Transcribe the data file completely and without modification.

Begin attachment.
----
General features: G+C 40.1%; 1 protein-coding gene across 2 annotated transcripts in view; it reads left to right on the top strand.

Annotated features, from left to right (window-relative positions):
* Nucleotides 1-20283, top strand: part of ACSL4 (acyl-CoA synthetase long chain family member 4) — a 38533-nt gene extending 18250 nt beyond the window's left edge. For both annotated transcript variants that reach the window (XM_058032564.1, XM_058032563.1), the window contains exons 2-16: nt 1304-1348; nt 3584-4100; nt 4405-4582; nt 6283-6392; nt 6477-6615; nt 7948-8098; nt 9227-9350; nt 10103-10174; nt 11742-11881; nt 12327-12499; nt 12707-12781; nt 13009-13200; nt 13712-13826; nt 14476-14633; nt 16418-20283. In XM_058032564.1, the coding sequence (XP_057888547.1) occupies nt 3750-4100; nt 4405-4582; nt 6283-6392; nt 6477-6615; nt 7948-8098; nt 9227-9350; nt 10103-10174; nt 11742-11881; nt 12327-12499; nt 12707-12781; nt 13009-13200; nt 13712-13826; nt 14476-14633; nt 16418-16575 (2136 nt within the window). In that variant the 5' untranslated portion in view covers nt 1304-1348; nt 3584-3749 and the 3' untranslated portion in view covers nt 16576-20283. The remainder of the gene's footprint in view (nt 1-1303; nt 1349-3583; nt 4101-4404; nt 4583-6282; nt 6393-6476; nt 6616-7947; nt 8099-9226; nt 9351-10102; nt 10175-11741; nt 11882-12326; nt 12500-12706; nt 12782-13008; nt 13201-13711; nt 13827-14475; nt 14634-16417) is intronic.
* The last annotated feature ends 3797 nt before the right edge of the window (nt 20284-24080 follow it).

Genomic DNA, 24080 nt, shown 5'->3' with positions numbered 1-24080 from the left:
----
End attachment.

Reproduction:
General features: G+C 40.1%; 1 protein-coding gene across 2 annotated transcripts in view; it reads left to right on the top strand.

Annotated features, from left to right (window-relative positions):
* Nucleotides 1-20283, top strand: part of ACSL4 (acyl-CoA synthetase long chain family member 4) — a 38533-nt gene extending 18250 nt beyond the window's left edge. For both annotated transcript variants that reach the window (XM_058032564.1, XM_058032563.1), the window contains exons 2-16: nt 1304-1348; nt 3584-4100; nt 4405-4582; nt 6283-6392; nt 6477-6615; nt 7948-8098; nt 9227-9350; nt 10103-10174; nt 11742-11881; nt 12327-12499; nt 12707-12781; nt 13009-13200; nt 13712-13826; nt 14476-14633; nt 16418-20283. In XM_058032564.1, the coding sequence (XP_057888547.1) occupies nt 3750-4100; nt 4405-4582; nt 6283-6392; nt 6477-6615; nt 7948-8098; nt 9227-9350; nt 10103-10174; nt 11742-11881; nt 12327-12499; nt 12707-12781; nt 13009-13200; nt 13712-13826; nt 14476-14633; nt 16418-16575 (2136 nt within the window). In that variant the 5' untranslated portion in view covers nt 1304-1348; nt 3584-3749 and the 3' untranslated portion in view covers nt 16576-20283. The remainder of the gene's footprint in view (nt 1-1303; nt 1349-3583; nt 4101-4404; nt 4583-6282; nt 6393-6476; nt 6616-7947; nt 8099-9226; nt 9351-10102; nt 10175-11741; nt 11882-12326; nt 12500-12706; nt 12782-13008; nt 13201-13711; nt 13827-14475; nt 14634-16417) is intronic.
* The last annotated feature ends 3797 nt before the right edge of the window (nt 20284-24080 follow it).

Genomic DNA, 24080 nt, shown 5'->3' with positions numbered 1-24080 from the left: